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October 25th, 2016 02:04 AM
Jeff Sun Filiberto-

I am impressed by your memory! Yes. I would concur that the carpet is likely a synthesis of older rug themes, or likely an outright copy of one not seen yet. I am comfortable calling it a "reproduction" given the circumstances.
October 24th, 2016 04:53 PM
Filiberto Boncompagni Albeit I would prefer DEFINITELY item #99...
October 24th, 2016 04:39 PM
Filiberto Boncompagni Hi Jeff,

Correction! I wrote "because I think it's an almost exact reproduction of a specific rug I think I saw in Kaffell’s book on Caucasian prayer rugs (cannot check now, I am not at home)".
I am back home and I checked. No, it isn’t on Kaffel’s book. But I remembered having seen this rug quite clearly in one of my books. Perhaps in Bannett’s & Bassoul “”Tapis du Caucase – Rugs of the Caucasus”?
Nope. No, yes…well, almost.
Your rug:

Item #99 of the above mentioned book, “DAGESTAN PRAYER RUG”


Field of the first, border of the second. Coincidence? I don’t think so.

Of course, I am not sure; your rug could have been copied from an antique Daghestan prayer rug that was just like this.
Nevertheless, if it the two illustrations were an inspiration for the design of the new rug, the result is good. Could it be considered a reproduction?
So is it a reproduction? To me this would imply that it is a PRECISE copy of something already existing, but I have no evidence that is the case either.
Well, if there were around dozens of PRECISE copies of your new rug, I would call it a reproduction.
But I don’t know, and you don’t know… and it is a nice rug, so ultimately I wouldn’t care.


October 23rd, 2016 06:25 PM
Rich Larkin Jeff, Filiberto,

Fascinating thread. I have a few comments myself, but I'm tied up for the moment. Back soon.

October 23rd, 2016 04:29 PM
Filiberto Boncompagni2 OK. Geography.

So, let’s start with city carpets. Take one of those Persian city rugs like a Kerman, Tabriz or any other city where they have a century-long tradition in making luxury carpets in workshops with designs copied by cartoons by highly skilled weavers.

A modern, high quality Tabriz is not a reproduction, it's just a modern Tabiriz.

If, let’s say, it’s a Chinese copy, instead, I would call it a reproduction.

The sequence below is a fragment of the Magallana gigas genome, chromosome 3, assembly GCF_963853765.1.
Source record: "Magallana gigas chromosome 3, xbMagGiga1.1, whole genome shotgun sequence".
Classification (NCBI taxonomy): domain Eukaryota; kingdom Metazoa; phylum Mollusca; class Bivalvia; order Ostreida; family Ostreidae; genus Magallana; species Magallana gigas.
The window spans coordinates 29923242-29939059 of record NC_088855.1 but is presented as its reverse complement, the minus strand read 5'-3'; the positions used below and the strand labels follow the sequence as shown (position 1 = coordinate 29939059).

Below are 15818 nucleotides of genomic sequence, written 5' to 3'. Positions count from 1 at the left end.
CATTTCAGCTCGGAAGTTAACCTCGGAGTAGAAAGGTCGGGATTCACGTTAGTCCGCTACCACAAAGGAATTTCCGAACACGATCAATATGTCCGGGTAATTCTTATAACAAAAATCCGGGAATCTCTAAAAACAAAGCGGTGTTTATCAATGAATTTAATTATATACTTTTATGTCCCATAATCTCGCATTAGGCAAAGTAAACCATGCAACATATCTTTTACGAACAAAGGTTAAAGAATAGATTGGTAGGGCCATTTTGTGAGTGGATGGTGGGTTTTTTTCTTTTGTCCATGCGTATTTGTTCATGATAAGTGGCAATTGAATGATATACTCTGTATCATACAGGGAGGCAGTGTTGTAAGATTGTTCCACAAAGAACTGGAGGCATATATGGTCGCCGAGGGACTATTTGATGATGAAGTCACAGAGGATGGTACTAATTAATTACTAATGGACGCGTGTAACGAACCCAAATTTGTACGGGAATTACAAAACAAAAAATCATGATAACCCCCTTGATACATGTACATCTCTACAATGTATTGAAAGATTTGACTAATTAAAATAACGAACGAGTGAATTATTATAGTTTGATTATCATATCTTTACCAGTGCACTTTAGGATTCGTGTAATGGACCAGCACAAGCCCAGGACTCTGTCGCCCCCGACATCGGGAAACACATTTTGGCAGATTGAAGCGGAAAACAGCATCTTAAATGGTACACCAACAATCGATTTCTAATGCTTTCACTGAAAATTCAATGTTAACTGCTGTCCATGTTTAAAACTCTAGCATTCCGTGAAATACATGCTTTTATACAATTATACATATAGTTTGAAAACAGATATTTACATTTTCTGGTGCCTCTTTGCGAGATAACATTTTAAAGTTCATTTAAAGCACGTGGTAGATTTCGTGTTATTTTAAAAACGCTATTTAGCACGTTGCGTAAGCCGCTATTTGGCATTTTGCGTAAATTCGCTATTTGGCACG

If the copy is made in China with the intent to deceive (same weave, side finishing etc. like a real Tabriz) and sold under the Tabriz label I would call it a fake.

So far so good. Things go muddled with your modern prayer rugs, the one made in Caucasus and the other made in Turkey, though.

Ethnically, the one made in Caucasus would be legitimately called Caucasian.
Or not?
Well, if we consider that the Caucasian population is formed by more than 50 ethnic groups end most of the time we are unable to identify which one wove what, I would say that the “authenticity” of Caucasian stuff resides more in the adherence to the lovely weaving (and interweaving) tradition that developed during the centuries in that land.

It must be also mentioned that in the Caucasus the REAL weaving tradition concerned much more flat-weaves than piled carpet. The latter had a strong commercial expansion under the Russians at the end of the 19th century and was somehow edulcorated by governmental sponsored programs (the Kustar) carried out also later by the Soviets.

Kustar notwithstanding, IMHO, in its golden age the Caucasian cottage rug production managed to reach high results. Unfortunately the weaving tradition declined sharply in the second part of the last century together with the previous spontaneity and creativity that was present even when the weavers copied the Kustar’s cartoons.

In Turkey (again IMHO) it seems the weaving tradition survived a little better, and ethnographically speaking, they share some groups with the Caucasus. In few regions they make rugs very similar to Caucasians too. According to “rumors” there is in Turkey a current production of fake and artificially aged Caucasians that are indistinguishable from the real items, even for experts.

Your Anatolian copy (yes, I call it a copy) is very good, perhaps better than the Caucasian modern rug, a little stiff IMHO. Would I call the latter (the one in the first photo) a copy? Mmmh!
Perhaps a “modern Caucasian reproduction”. Yes, because I think it's an almost exact reproduction of a specific rug I think I saw in Kaffell’s book on Caucasian prayer rugs (cannot check now, I am not at home). And, of course, geographically it's Caucasian.

So, what about that modern Tabriz? It’s not a reproduction as well? Yes, but all city rugs are supposed to be reproductions of cartoons. Caucasians are more, let’s say, “interpretation ” or variations on the theme.

As I said, things go muddled…

I have to stop here for lack of time – but I would call the Beluch as such, out of habit perhaps. Let’s wait for the opinion of others.